There are no active ads.

Advertisement

RIM’s First BlackBerry 10 Device Won’t Offer a Hardware QWERTY Keyboard

by Todd Haselton | June 21, 2012June 21, 2012 1:30 pm PDT

BlackBerry 10 Dev Alpha Device

I was eating dinner with my uncle last night and he told me he “loved his BlackBerry.” I think Android and iOS offer better solutions for mobile users these days, so I asked him why it was that he still preferred BlackBerry over more robust operating systems. “The keyboard, my thumbs just can’t type on those touchscreen displays,” he told me. The QWERTY keyboard has been a staple in RIM’s BlackBerry portfolio forever and, while it has offered devices without QWERTY keyboards in the past, the AP reported on Thursday that the firm’s first BlackBerry 10 smartphone will not offer a hardware keyboard.

“The physical keyboard is the most dominant item that separates out Research In Motion from its competitors,” Colin Gillis, an analyst with BGC Financial told the AP. “If you are not playing to your historical strengths you may find it more difficult to get traction.” Gillis is dead on with his comments. We already know that RIM is going to produce BlackBerry 10 phones with hardware keyboards and that it hasn’t ditched the idea terribly. But I can’t help but wonder how people like my uncle will react when RIM’s latest and greatest phone launches without a keyboard. Will it scare them off from RIM? Even though us tech heads know that RIM has plans for hardware keyboards, people like my uncle probably don’t. They might look at the new phone and think that touchscreens will be the future of RIM.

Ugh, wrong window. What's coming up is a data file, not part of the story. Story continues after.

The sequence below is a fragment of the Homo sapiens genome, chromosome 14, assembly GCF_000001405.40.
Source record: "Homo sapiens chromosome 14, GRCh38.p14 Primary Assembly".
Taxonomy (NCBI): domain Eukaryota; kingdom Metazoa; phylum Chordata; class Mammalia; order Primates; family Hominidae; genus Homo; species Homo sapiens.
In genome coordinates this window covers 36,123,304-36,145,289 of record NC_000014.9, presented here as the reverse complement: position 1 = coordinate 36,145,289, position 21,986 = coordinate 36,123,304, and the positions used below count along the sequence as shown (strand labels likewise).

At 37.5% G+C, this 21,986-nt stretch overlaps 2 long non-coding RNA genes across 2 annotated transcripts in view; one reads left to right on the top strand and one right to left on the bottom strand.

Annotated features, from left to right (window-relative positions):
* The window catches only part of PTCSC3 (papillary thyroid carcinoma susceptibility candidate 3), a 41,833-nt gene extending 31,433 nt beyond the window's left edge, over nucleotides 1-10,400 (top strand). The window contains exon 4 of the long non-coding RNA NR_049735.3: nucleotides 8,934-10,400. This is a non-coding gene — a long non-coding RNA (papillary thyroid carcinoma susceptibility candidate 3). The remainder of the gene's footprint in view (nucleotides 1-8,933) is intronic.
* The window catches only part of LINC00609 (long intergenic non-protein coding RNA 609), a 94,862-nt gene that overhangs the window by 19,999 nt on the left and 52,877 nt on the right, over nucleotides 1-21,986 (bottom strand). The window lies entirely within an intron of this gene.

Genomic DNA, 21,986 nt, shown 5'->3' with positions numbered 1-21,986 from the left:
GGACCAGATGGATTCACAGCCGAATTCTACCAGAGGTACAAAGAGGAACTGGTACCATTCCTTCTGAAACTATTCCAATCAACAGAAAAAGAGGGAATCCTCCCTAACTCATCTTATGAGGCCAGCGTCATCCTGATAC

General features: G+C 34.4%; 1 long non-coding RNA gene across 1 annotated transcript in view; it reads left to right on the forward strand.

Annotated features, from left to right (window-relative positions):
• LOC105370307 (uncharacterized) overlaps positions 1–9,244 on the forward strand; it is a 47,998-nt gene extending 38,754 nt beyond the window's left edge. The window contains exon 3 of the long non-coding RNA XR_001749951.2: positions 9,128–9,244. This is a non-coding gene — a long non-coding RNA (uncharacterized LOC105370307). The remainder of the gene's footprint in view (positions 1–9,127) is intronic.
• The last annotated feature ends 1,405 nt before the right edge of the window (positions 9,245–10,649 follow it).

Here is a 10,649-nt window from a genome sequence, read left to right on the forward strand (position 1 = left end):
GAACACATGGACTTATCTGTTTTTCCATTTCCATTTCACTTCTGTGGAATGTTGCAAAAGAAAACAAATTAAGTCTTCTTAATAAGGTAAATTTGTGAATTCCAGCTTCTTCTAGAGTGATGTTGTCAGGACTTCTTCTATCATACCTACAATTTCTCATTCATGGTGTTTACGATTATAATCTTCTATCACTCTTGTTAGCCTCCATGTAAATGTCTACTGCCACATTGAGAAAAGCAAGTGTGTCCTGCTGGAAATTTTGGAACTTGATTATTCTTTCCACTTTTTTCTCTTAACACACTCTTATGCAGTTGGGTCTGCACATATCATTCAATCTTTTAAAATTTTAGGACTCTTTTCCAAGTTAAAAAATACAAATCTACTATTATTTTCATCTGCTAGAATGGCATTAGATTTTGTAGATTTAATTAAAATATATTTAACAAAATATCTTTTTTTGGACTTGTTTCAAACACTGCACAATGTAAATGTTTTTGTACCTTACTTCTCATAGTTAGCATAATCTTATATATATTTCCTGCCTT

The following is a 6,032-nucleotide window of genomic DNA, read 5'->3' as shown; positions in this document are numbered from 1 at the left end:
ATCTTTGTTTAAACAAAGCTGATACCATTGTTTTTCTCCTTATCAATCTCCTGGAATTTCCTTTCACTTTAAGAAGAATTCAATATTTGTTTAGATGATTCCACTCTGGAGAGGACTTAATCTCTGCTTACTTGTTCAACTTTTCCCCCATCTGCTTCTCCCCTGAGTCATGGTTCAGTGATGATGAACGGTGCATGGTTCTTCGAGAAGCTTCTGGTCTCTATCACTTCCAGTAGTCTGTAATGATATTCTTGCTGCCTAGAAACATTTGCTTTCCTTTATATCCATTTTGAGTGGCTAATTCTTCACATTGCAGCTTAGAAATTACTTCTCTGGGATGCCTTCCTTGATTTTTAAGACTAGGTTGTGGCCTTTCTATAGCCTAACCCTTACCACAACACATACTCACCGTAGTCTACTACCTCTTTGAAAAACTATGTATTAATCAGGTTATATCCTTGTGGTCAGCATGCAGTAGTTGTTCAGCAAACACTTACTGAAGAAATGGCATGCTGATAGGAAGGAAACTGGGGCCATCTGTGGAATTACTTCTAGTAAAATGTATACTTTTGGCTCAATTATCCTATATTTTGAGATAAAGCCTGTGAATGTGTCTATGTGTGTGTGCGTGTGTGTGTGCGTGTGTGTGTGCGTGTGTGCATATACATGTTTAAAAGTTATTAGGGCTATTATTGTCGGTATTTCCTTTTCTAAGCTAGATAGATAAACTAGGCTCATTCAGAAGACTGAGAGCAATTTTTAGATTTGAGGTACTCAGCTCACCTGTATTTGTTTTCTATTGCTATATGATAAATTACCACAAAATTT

It just seems like a silly choice to me. I think RIM should release a pair of BlackBerry 10 devices at the same time: one with a keyboard and one without one. That way, consumers know right from the get-go that RIM’s not bailing on hardware keyboards.

That’s not RIM’s worst battle, though. Right now it just needs to focus on actually getting a BlackBerry 10 device to market.


Todd Haselton

Todd Haselton has been writing professionally since 2006 during his undergraduate days at Lehigh University. He started out as an intern with...

Advertisement

Advertisement

Advertisement